Why do we need chromium and where do we find it?

Chromium plays a central role in helping our body regulate blood glucose and blood cholesterol levels. But is it the wonder cure for type 2 diabetes, weight loss and building big muscles?

Display of whole foods that contain chromium

Photo by Ella Olsson on Unsplash

Key facts about chromium

Chromium plays an important role in supporting the action of insulin. Insulin is a hormone that helps to regulate glucose and blood fats in the body.

  • Humans only need small amounts of this trace mineral.
  • We only absorb about 0.4 to 2.5% of chromium found in foods.
  • Vitamin C may increase the absorption.
  • Free (added) sugars increase the excretion of chromium in our urine.
  • It is found in a range of whole foods.
  • We store chromium in our liver, soft tissues and bone.
  • Deficiency is rare in humans.
  • There have been reported negative side effects from taking  supplements.

Food sources of chromium

  • Brewer’s yeast
  • Egg
  • Cheese
  • Fruits and vegetables: found in all fruits and vegetables. Higher amounts found in broccoli, green beans, leafy green vegetables, mushrooms, grapes, oranges, apple peel (less in the apple flesh, but still eat it!) tomatoes, legumes, lentils, potatoes.
  • Herbs and spices.
  • Whole grains: including whole grain breads, rye, barley, and oats.
  • Lean beef.
  • Seafood.

Are chromium supplements safe?

The real question here is, “How much chromium do I need?”

And the answer to this is still being debated in the published research.

But consider the following:

1) We do know that the body naturally absorbs low amounts of this trace mineral.

2) Chromium is found in a wide range of foods, so if we are eating whole foods then a supplement would not be required.

3) Research continues to show that there are greater benefits from eating whole foods rather than taking a single nutrient in supplement form.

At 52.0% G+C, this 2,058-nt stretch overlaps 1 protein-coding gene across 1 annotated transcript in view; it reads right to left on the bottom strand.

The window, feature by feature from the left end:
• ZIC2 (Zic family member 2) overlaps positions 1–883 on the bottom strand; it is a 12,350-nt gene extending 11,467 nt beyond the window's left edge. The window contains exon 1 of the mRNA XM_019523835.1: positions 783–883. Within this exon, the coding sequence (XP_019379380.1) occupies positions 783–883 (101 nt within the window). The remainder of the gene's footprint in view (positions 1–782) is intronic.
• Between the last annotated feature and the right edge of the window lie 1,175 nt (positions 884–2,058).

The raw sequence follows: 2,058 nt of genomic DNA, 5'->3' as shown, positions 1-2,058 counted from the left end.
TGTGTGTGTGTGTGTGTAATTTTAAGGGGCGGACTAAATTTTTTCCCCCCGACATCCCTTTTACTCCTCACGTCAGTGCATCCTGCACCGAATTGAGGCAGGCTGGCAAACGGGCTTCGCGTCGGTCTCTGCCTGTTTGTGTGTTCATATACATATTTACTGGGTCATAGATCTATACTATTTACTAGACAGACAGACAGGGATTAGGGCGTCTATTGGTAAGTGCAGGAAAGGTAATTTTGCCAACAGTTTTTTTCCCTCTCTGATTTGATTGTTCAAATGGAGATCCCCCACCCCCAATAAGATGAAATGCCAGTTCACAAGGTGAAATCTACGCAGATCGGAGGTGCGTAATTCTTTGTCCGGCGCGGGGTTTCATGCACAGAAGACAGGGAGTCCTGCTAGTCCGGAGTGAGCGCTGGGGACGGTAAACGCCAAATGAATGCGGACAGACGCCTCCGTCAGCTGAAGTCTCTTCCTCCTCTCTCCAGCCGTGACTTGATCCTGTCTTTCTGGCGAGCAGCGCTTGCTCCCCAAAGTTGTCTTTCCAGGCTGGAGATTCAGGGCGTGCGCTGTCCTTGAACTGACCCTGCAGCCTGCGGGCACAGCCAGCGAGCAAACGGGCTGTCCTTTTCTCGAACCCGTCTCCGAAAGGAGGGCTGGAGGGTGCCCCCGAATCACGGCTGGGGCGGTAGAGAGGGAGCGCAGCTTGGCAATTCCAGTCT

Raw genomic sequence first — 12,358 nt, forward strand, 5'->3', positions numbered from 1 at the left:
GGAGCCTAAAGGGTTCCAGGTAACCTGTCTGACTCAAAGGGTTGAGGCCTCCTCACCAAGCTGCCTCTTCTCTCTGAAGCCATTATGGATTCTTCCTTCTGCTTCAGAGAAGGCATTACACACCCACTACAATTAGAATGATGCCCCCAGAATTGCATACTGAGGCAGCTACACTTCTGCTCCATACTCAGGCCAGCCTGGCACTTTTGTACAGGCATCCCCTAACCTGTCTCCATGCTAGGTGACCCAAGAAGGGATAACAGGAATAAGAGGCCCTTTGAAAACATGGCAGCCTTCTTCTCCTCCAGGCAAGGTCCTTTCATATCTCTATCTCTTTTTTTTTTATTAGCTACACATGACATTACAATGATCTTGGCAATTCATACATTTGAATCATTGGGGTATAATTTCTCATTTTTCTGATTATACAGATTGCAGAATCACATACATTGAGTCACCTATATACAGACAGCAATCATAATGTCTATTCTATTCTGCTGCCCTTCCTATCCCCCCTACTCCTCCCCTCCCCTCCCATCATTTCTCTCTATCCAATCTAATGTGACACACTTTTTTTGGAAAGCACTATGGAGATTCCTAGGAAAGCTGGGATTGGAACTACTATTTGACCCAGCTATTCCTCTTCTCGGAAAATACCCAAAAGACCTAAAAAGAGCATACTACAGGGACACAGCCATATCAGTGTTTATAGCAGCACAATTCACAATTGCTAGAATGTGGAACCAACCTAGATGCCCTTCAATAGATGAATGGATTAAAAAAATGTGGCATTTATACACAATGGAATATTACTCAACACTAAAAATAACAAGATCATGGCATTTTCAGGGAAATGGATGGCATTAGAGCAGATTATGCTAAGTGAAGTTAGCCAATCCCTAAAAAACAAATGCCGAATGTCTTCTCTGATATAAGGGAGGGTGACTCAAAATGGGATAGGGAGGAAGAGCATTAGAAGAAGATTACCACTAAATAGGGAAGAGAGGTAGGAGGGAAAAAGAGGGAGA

4) Supplements interfere with the action of many pharmaceutical drugs, including:

  • Thyroid medications,
  • Antacids (used to relieve indigestion and heartburn),
  • Corticosteroids (used to treat skin disorders and inflammatory diseases such as asthma and ulcerative colitis),
  • H2 blockers (used to reduce acid levels in the stomach),
  • Proton pump inhibitors (used for treatment of gastrointestinal disorders such as peptic ulcers and reflux),
  • Beta-blockers (used to reduce high blood pressure),
  • Insulin,
  • Nicotinic acid,
  • Non-steroidal anti-inflammatory medications (used for reducing inflammation and pain), and
  • Prostaglandin inhibitors (used for reducing inflammation and pain).

5) Side effects of supplementation include: headaches, hives, watery stool and vertigo.

6) Large doses lead to stomach problems, low blood sugar levels and can cause damage to the liver and kidneys.

7) Supplements must not be taken in pregnancy or whilst breastfeeding.

8) Supplements must not be given to children.

As you can see, at this point in time, the cons greatly out way the pros for taking a supplement.

Chromium supplements and type 2 diabetes

There is some research evidence showing that chromium supplements assist with weight loss, blood glucose levels and blood cholesterol levels in people with type 2 diabetes.

If you have type 2 diabetes, then please discuss your personal health requirements with your healthcare practitioner.

A personalised eating and lifestyle approach to type 2 diabetes can also lead to a favourable body weight, and reductions in blood sugar and blood cholesterol.

Research evidence for other conditions is limited.

Chromium remains a bit of a mystery, but be reassured that it is found in a wide range of whole foods.

The best way to have your chromium is from food.

As with the absorption of all nutrients, we need a healthy well-functioning gut. This is also achieved by eating whole foods!

Always discuss your personal nutrition and health requirements with your healthcare practitioner.

If you are looking for a personal guide to eating and living then see The Eating for You book.


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